| 28 May 2024, Tuesday |

Australia eases international border ban for first time since March 2020

On Monday, Australia’s international border restrictions were removed, allowing some of the country’s vaccinated citizens to travel freely and allowing many families to reconnect for the first time since March last year.

After 18 months of some of the tightest coronavirus border restrictions in the world, which barred individuals from returning to the nation or leaving unless granted an exemption, 14 million Australians in Victoria, New South Wales, and Canberra are finally free to travel.

More than 80% of people aged 16 and up in those two states, as well as the capital territory, are fully vaccinated, which is a need for international travel to resume.

Australians and permanent residents living overseas may also return, according to data from the foreign ministry, with approximately 47,000 persons expressing interest.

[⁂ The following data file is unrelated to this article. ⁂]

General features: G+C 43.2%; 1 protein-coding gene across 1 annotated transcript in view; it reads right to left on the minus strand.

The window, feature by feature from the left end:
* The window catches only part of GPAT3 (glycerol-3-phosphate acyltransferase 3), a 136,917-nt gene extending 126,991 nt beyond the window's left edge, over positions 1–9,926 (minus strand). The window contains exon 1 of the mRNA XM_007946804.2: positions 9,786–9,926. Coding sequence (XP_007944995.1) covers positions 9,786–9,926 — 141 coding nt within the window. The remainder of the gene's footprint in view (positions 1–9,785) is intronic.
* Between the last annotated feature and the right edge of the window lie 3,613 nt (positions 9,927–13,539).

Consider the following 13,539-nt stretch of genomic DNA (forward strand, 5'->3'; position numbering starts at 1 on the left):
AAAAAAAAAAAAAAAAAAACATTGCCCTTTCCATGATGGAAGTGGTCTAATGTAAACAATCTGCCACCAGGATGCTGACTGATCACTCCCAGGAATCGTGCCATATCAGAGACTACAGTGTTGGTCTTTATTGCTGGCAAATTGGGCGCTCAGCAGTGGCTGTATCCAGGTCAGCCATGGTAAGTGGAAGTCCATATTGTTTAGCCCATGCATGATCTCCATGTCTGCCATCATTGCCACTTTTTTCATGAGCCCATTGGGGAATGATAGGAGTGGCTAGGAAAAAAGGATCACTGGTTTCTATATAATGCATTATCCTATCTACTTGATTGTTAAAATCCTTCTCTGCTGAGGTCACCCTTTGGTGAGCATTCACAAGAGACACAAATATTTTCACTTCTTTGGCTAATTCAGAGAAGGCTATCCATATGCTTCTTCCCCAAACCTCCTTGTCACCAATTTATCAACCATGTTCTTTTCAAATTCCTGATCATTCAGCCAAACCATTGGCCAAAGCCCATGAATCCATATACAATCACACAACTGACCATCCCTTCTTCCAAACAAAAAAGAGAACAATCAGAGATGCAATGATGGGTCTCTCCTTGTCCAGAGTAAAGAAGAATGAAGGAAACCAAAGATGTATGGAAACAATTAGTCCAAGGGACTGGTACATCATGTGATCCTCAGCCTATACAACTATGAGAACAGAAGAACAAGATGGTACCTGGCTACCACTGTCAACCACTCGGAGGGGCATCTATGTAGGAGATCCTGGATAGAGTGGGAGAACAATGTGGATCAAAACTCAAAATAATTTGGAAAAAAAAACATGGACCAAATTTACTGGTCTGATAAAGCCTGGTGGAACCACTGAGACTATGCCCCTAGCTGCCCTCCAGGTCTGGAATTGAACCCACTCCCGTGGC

Most tourists, including those who have been vaccinated, must wait, though vaccinated tourists from New Zealand will be let in beginning Monday.

According to the Sydney Airport timetable, a Qantas aircraft from Los Angeles is scheduled to arrive in Sydney at 6 a.m., marking the first time in months that vaccinated Australians have been allowed to step off a plane without being quarantined.

Travelers who have not been vaccinated will still be subject to quarantine, and all passengers must show proof of a negative COVID-19 test before boarding.

Australia closed its borders at the start of the pandemic and let only a limited number of citizens and permanent residents return from abroad, subject to an exemption and a mandatory 14-day quarantine period in a hotel at their own expense.

But as it switched a COVID-zero pandemic management strategy towards living with the virus through extensive vaccinations, borders are gradually reopening.

While the Delta outbreak kept Sydney and Melbourne in lockdowns for months until recently, Australia’s COVID-19 cases remain far lower than many comparable countries, with just over 170,500 infections and 1,735 deaths.

More than 77% eligible Australians have been now fully vaccinated, and more than 88% have received their first dose.

  • Reuters